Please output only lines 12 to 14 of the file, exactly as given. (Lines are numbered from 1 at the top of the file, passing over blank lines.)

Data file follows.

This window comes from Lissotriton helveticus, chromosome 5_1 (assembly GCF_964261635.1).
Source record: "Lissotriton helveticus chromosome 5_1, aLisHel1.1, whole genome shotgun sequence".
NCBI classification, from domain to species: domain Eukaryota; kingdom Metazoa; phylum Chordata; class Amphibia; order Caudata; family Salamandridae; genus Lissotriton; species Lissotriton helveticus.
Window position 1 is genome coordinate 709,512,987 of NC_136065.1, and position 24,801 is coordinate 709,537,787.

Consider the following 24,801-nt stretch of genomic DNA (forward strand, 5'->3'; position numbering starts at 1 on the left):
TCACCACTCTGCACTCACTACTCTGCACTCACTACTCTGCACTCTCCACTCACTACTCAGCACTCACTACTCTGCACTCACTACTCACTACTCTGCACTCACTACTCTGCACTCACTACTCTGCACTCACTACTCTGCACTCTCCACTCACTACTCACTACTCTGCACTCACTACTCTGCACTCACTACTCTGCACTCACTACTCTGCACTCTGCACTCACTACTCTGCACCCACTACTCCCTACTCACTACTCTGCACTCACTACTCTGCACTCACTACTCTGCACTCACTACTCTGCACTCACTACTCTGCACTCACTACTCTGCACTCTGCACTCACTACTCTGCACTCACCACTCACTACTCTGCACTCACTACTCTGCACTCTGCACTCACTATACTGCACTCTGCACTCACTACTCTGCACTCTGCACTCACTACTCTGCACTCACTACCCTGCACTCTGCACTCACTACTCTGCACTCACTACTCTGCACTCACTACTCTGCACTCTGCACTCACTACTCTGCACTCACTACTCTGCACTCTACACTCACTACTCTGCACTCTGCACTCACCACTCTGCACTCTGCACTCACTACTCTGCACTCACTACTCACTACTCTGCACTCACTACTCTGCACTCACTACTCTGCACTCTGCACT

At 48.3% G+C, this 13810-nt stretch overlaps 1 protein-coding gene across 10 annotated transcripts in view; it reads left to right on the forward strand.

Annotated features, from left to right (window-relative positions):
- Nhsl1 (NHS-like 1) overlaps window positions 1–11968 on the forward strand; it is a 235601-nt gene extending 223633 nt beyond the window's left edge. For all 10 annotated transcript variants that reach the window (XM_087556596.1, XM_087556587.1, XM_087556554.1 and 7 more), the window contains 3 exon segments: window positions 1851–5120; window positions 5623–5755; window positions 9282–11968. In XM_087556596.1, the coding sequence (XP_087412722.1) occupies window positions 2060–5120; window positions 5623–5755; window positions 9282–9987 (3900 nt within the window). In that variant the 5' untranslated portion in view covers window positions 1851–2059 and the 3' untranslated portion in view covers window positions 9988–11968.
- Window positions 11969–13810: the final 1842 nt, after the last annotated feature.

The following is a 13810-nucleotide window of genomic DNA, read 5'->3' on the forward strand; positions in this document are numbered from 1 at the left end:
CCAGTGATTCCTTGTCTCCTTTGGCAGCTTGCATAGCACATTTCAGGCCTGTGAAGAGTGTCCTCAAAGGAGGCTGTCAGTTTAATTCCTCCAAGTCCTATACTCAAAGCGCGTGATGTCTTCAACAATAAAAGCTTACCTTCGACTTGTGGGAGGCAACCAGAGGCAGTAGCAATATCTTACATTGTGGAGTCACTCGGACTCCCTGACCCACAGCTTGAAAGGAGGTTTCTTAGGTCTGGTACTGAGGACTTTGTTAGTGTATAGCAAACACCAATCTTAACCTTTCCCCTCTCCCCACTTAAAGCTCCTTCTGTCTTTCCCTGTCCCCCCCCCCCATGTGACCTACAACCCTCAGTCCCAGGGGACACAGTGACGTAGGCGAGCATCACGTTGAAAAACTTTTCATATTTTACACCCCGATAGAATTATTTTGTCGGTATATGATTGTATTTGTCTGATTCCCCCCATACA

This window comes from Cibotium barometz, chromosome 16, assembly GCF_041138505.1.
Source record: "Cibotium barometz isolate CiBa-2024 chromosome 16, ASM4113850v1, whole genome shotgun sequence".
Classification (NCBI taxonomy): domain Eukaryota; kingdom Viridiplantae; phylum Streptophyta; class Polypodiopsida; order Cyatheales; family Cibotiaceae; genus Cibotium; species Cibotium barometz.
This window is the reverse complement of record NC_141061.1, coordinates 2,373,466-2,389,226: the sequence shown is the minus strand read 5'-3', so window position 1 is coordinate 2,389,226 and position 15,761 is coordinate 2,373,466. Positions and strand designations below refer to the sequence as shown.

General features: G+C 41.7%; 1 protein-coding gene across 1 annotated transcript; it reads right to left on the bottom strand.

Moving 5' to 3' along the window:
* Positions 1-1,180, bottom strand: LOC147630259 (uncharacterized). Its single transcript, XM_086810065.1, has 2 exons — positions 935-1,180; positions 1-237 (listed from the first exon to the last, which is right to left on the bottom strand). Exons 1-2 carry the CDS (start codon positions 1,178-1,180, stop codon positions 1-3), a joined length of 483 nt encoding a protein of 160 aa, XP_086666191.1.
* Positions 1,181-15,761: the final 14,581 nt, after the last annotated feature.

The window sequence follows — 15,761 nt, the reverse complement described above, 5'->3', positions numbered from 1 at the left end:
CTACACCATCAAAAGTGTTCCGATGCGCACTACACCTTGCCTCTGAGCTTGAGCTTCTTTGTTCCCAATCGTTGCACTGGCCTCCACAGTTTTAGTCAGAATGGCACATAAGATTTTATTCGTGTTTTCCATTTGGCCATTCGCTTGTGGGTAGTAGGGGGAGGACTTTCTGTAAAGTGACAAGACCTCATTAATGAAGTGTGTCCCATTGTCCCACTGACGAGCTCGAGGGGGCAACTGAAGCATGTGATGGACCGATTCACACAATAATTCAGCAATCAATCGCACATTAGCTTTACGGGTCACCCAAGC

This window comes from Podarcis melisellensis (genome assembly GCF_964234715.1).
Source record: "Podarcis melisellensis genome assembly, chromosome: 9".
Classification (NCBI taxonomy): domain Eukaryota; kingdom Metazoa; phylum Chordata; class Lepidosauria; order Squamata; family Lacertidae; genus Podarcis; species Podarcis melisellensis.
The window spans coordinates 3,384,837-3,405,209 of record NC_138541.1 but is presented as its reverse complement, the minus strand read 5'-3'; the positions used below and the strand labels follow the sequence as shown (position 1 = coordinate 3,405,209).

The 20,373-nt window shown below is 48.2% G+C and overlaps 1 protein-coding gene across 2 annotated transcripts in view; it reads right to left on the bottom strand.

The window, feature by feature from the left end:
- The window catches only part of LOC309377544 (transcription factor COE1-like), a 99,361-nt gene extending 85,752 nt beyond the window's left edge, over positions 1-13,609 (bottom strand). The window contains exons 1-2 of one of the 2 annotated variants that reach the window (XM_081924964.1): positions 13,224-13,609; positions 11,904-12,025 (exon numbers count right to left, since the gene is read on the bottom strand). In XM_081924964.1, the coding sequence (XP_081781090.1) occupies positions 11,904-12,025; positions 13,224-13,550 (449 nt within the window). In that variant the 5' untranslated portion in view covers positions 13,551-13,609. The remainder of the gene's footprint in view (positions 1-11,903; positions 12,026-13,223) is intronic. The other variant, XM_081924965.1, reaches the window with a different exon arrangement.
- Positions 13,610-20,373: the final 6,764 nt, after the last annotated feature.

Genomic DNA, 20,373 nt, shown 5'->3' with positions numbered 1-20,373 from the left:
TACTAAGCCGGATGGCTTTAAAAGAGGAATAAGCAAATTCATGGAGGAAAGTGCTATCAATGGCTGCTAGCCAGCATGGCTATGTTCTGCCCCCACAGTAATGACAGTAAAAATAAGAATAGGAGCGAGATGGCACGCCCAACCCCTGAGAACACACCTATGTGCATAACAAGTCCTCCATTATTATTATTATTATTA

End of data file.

CCAGTGATTCCTTGTCTCCTTTGGCAGCTTGCATAGCACATTTCAGGCCTGTGAAGAGTGTCCTCAAAGGAGGCTGTCAGTTTAATTCCTCCAAGTCCTATACTCAAAGCGCGTGATGTCTTCAACAATAAAAGCTTACCTTCGACTTGTGGGAGGCAACCAGAGGCAGTAGCAATATCTTACATTGTGGAGTCACTCGGACTCCCTGACCCACAGCTTGAAAGGAGGTTTCTTAGGTCTGGTACTGAGGACTTTGTTAGTGTATAGCAAACACCAATCTTAACCTTTCCCCTCTCCCCACTTAAAGCTCCTTCTGTCTTTCCCTGTCCCCCCCCCCCATGTGACCTACAACCCTCAGTCCCAGGGGACACAGTGACGTAGGCGAGCATCACGTTGAAAAACTTTTCATATTTTACACCCCGATAGAATTATTTTGTCGGTATATGATTGTATTTGTCTGATTCCCCCCATACA

This window comes from Cibotium barometz, chromosome 16, assembly GCF_041138505.1.
Source record: "Cibotium barometz isolate CiBa-2024 chromosome 16, ASM4113850v1, whole genome shotgun sequence".